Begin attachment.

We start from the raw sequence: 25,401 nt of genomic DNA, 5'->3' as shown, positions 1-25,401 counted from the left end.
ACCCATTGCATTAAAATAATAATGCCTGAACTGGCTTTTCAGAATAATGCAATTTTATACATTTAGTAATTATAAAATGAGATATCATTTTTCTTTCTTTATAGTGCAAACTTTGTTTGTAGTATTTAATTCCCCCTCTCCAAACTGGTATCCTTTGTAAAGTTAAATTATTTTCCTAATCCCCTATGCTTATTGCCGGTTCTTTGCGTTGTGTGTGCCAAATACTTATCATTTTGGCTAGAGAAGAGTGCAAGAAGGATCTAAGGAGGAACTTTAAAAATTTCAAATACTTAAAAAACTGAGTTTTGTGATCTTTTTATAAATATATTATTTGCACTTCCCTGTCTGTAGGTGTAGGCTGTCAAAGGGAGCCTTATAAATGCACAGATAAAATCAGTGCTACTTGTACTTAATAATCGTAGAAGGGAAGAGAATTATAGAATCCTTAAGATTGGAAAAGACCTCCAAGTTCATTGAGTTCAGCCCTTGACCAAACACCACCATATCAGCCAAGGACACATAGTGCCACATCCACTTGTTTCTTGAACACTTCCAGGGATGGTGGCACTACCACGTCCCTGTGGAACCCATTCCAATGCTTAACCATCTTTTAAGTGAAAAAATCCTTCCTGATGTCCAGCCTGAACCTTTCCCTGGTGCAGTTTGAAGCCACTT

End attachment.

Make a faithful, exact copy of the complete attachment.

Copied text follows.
We start from the raw sequence: 25,401 nt of genomic DNA, 5'->3' as shown, positions 1-25,401 counted from the left end.
ACCCATTGCATTAAAATAATAATGCCTGAACTGGCTTTTCAGAATAATGCAATTTTATACATTTAGTAATTATAAAATGAGATATCATTTTTCTTTCTTTATAGTGCAAACTTTGTTTGTAGTATTTAATTCCCCCTCTCCAAACTGGTATCCTTTGTAAAGTTAAATTATTTTCCTAATCCCCTATGCTTATTGCCGGTTCTTTGCGTTGTGTGTGCCAAATACTTATCATTTTGGCTAGAGAAGAGTGCAAGAAGGATCTAAGGAGGAACTTTAAAAATTTCAAATACTTAAAAAACTGAGTTTTGTGATCTTTTTATAAATATATTATTTGCACTTCCCTGTCTGTAGGTGTAGGCTGTCAAAGGGAGCCTTATAAATGCACAGATAAAATCAGTGCTACTTGTACTTAATAATCGTAGAAGGGAAGAGAATTATAGAATCCTTAAGATTGGAAAAGACCTCCAAGTTCATTGAGTTCAGCCCTTGACCAAACACCACCATATCAGCCAAGGACACATAGTGCCACATCCACTTGTTTCTTGAACACTTCCAGGGATGGTGGCACTACCACGTCCCTGTGGAACCCATTCCAATGCTTAACCATCTTTTAAGTGAAAAAATCCTTCCTGATGTCCAGCCTGAACCTTTCCCTGGTGCAGTTTGAAGCCACTT